According to estimates provided by Rentrak earlier this afternoon, Quentin Tarantino's "Inglourious Basterds" greatly exceeded expectations this weekend, grossing a stellar $37,602,000. That marks a career high opening for Tarantino, and was just short of breaking distributor The Weinstein Company's opening weekend record. Expectations had been in mid-$20 million range.
"We are extremely proud to have worked with Quentin Tarantino and the entire team behind 'Inglourious Basterds' on this fantastic opening," Harvey and Bob Weinstein said jointly. "Congratulations to Quentin, Brad Pitt, the filmmakers, the cast and especially our partners at Universal Pictures for a terrific job internationally. This is a film that wowed audiences the way that only Quentin Tarantino can. We look forward to a great run in the U.S. and continued success around the world."
The film - starring Pitt, Eli Roth, Diane Kruger and screen stealer Christoph Waltz - averaged $11,881 from its 3,165 screens. It dipped 10% on Saturday from its $14,350,000 opening night - a reasonable number for a film that likely benefited from a built-in audience of Tarantino enthusiasts. The film actually played quite similarly to last weekend's "District 9" - which also fell 10% on Saturday and ended up with a nearly identical $37,354,308 weekend haul. That film fell just under 50% this weekend, and should easily top $100 million. "Basterds" could likely find itself with a greater second weekend drop, but a $100 million final tally - Tarantino's first since 1994's "Pulp Fiction," and The Weinstein Company's first ever - is still a good possibility.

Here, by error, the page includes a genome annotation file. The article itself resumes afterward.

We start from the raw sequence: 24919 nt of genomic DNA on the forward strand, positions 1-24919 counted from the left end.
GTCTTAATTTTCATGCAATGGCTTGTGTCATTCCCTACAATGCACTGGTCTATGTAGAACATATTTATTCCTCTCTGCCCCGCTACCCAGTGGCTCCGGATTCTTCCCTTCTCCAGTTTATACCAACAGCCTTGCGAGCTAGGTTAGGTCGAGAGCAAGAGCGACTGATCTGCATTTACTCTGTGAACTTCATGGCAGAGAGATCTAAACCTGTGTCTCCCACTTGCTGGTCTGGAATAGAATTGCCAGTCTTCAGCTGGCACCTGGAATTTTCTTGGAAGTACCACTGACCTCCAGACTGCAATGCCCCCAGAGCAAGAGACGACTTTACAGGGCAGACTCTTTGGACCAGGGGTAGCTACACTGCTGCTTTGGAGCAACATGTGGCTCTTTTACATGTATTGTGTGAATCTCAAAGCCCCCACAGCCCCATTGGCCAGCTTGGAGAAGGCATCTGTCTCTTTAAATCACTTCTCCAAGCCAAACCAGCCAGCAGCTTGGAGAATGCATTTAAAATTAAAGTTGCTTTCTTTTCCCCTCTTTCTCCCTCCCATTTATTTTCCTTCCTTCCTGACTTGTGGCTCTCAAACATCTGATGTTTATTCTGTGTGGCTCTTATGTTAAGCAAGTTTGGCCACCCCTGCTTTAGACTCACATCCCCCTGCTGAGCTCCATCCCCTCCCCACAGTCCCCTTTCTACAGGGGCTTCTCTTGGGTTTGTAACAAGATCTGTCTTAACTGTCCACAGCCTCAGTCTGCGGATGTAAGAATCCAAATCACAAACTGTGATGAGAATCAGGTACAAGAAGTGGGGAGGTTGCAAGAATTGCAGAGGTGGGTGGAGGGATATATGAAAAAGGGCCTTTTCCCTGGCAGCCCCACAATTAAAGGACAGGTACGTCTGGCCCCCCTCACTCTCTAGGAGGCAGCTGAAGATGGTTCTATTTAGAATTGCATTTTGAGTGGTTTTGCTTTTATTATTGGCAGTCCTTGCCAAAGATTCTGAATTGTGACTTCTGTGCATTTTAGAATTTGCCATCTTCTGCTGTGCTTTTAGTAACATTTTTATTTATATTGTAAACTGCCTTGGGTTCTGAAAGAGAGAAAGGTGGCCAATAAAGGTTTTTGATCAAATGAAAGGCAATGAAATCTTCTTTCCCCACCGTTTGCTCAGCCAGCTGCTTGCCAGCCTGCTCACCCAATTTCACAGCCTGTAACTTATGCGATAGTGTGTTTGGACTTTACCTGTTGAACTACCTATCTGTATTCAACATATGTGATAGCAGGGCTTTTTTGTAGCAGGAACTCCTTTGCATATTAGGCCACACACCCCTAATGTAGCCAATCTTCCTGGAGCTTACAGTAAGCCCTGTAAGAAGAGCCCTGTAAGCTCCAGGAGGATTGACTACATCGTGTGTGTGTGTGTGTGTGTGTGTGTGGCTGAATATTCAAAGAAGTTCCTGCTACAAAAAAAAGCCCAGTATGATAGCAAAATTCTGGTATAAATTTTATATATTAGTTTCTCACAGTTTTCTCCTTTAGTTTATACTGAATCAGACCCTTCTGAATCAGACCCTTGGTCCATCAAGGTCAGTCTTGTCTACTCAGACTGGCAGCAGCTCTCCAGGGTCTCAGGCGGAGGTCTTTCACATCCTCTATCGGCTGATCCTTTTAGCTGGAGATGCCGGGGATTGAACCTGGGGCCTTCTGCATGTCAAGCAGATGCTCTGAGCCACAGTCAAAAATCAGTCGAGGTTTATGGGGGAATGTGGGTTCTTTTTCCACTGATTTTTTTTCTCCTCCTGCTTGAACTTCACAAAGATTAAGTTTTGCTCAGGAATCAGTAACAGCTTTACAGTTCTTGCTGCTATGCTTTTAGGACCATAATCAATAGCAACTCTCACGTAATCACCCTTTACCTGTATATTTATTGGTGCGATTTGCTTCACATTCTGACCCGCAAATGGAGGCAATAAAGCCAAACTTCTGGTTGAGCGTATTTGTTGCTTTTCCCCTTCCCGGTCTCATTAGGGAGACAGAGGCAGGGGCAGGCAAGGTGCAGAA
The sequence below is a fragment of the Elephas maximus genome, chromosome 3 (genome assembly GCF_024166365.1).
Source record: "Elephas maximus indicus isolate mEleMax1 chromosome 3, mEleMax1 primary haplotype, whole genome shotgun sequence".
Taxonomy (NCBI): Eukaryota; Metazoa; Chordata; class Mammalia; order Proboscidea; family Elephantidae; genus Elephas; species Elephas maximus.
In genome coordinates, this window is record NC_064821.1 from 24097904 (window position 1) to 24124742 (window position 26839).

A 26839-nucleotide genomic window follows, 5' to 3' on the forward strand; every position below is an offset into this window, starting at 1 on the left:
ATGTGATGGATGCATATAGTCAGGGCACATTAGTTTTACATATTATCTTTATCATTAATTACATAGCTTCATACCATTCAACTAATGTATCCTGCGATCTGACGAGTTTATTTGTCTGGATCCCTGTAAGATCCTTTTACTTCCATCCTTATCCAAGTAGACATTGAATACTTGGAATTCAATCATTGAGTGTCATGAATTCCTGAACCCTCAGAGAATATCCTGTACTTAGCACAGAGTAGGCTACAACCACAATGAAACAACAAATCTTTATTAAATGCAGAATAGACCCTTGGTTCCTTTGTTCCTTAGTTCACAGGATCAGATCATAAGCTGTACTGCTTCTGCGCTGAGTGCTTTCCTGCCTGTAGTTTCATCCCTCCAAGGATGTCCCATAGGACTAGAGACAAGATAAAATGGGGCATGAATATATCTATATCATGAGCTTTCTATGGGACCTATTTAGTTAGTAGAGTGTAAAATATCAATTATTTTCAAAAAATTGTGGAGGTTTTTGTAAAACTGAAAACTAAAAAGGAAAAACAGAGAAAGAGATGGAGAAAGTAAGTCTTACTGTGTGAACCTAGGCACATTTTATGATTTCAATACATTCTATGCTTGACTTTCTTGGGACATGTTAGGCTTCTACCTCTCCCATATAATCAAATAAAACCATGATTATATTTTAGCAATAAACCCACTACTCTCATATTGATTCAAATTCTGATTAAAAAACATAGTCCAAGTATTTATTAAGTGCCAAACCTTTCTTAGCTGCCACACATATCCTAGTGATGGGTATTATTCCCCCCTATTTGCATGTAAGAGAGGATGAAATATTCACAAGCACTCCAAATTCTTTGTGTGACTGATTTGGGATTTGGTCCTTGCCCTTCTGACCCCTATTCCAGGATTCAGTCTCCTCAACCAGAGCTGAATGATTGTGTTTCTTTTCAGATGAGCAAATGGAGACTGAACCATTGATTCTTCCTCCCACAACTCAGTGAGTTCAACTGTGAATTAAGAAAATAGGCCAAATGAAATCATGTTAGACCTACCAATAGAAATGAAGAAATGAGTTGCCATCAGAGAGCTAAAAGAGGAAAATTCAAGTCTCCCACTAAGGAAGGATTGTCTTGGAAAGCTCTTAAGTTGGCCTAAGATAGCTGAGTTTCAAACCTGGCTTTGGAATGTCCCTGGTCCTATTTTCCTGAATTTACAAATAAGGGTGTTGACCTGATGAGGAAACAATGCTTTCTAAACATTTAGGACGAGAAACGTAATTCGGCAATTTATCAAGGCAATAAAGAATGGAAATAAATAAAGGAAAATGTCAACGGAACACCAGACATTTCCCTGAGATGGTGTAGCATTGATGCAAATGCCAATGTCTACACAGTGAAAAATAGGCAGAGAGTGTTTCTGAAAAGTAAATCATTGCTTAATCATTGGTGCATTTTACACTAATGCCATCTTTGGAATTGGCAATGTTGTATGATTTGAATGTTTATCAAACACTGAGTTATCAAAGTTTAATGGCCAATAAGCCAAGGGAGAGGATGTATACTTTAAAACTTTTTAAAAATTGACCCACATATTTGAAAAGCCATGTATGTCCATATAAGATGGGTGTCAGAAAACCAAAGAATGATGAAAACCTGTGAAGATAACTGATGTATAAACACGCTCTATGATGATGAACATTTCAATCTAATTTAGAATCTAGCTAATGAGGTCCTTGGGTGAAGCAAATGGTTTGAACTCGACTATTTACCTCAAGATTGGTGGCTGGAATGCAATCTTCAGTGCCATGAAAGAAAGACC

Only two Tarantino films - both editions of "Kill Bill" - have ever opened over $20 million. The second "Bill" grossed $25,105,949, holding the director's record until "Basterds" killed it. "Basterds" also became The Weinstein Company's second best opener - after the $40,222,875 "Scary Movie 4" managed in August, 2006 - and is already the distributor's third highest grossing film ever, surpassing - among others - the entire gross of the company's previous collaboration with Tarantino, "Grindhouse," in its first three days. "Grindhouse" was a double feature Tarantino made with Robert Rodriguez, who oddly enough has a 3-D family film, "Shorts," also opening this weekend (it grossed only $6,600,000 for Warner Brothers).
-continue to page 2 for information on non-"Basterds" releases, including a great opening for Spike Lee's "Passing Strange"-
Of the more indie-minded openers that reported estimates (indieWIRE doesn't usually focus on wide releases, but "Basterds" seemed like a sensible exception), Spike Lee's greatly acclaimed "Passing Strange"'s exclusive screening at New York City's IFC Center grossed $18,323, giving it the highest average for any reporting release ("Basterds" incomparably included). The film - which captures the eponymous Broadway musical show written by singer/songwriter Stew - also found the third highest opening per-theater-average for a 2009 documentary, behind "Valentino: The Last Emperor" and "Food, Inc."